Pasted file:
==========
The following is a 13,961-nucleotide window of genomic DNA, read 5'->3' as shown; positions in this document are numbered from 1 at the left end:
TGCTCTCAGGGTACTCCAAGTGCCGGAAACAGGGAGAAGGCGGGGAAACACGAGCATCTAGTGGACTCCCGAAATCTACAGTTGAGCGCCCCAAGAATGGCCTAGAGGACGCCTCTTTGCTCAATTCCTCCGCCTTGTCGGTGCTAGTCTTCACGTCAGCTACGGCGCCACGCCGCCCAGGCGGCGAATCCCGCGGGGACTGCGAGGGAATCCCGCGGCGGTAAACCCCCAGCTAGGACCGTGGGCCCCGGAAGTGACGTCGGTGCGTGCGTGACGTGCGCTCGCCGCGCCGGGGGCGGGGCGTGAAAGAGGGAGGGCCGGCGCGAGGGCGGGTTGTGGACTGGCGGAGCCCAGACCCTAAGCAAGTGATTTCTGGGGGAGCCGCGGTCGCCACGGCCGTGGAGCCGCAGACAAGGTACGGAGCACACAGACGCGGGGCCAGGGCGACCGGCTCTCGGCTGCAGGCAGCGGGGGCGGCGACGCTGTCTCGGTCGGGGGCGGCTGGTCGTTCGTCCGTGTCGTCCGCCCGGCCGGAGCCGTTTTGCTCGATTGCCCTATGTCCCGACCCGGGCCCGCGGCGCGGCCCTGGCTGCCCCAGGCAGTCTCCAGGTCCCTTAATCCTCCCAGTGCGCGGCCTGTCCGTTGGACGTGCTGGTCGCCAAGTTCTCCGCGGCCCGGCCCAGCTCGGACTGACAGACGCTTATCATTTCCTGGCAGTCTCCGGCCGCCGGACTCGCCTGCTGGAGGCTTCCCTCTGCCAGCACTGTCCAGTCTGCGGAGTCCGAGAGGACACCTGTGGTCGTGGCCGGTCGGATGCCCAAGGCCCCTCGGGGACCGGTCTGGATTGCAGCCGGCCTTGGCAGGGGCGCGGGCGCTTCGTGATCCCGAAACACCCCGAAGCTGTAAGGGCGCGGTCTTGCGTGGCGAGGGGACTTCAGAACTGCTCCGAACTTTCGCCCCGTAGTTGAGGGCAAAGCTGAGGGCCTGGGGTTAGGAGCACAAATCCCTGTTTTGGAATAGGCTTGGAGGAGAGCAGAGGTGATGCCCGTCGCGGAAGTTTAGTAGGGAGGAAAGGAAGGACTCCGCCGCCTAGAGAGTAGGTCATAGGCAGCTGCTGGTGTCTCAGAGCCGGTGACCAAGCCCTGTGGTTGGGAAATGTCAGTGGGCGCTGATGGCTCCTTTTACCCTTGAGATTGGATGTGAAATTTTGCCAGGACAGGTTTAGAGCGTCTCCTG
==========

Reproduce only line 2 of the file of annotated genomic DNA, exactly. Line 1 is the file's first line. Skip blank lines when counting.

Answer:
TGCTCTCAGGGTACTCCAAGTGCCGGAAACAGGGAGAAGGCGGGGAAACACGAGCATCTAGTGGACTCCCGAAATCTACAGTTGAGCGCCCCAAGAATGGCCTAGAGGACGCCTCTTTGCTCAATTCCTCCGCCTTGTCGGTGCTAGTCTTCACGTCAGCTACGGCGCCACGCCGCCCAGGCGGCGAATCCCGCGGGGACTGCGAGGGAATCCCGCGGCGGTAAACCCCCAGCTAGGACCGTGGGCCCCGGAAGTGACGTCGGTGCGTGCGTGACGTGCGCTCGCCGCGCCGGGGGCGGGGCGTGAAAGAGGGAGGGCCGGCGCGAGGGCGGGTTGTGGACTGGCGGAGCCCAGACCCTAAGCAAGTGATTTCTGGGGGAGCCGCGGTCGCCACGGCCGTGGAGCCGCAGACAAGGTACGGAGCACACAGACGCGGGGCCAGGGCGACCGGCTCTCGGCTGCAGGCAGCGGGGGCGGCGACGCTGTCTCGGTCGGGGGCGGCTGGTCGTTCGTCCGTGTCGTCCGCCCGGCCGGAGCCGTTTTGCTCGATTGCCCTATGTCCCGACCCGGGCCCGCGGCGCGGCCCTGGCTGCCCCAGGCAGTCTCCAGGTCCCTTAATCCTCCCAGTGCGCGGCCTGTCCGTTGGACGTGCTGGTCGCCAAGTTCTCCGCGGCCCGGCCCAGCTCGGACTGACAGACGCTTATCATTTCCTGGCAGTCTCCGGCCGCCGGACTCGCCTGCTGGAGGCTTCCCTCTGCCAGCACTGTCCAGTCTGCGGAGTCCGAGAGGACACCTGTGGTCGTGGCCGGTCGGATGCCCAAGGCCCCTCGGGGACCGGTCTGGATTGCAGCCGGCCTTGGCAGGGGCGCGGGCGCTTCGTGATCCCGAAACACCCCGAAGCTGTAAGGGCGCGGTCTTGCGTGGCGAGGGGACTTCAGAACTGCTCCGAACTTTCGCCCCGTAGTTGAGGGCAAAGCTGAGGGCCTGGGGTTAGGAGCACAAATCCCTGTTTTGGAATAGGCTTGGAGGAGAGCAGAGGTGATGCCCGTCGCGGAAGTTTAGTAGGGAGGAAAGGAAGGACTCCGCCGCCTAGAGAGTAGGTCATAGGCAGCTGCTGGTGTCTCAGAGCCGGTGACCAAGCCCTGTGGTTGGGAAATGTCAGTGGGCGCTGATGGCTCCTTTTACCCTTGAGATTGGATGTGAAATTTTGCCAGGACAGGTTTAGAGCGTCTCCTG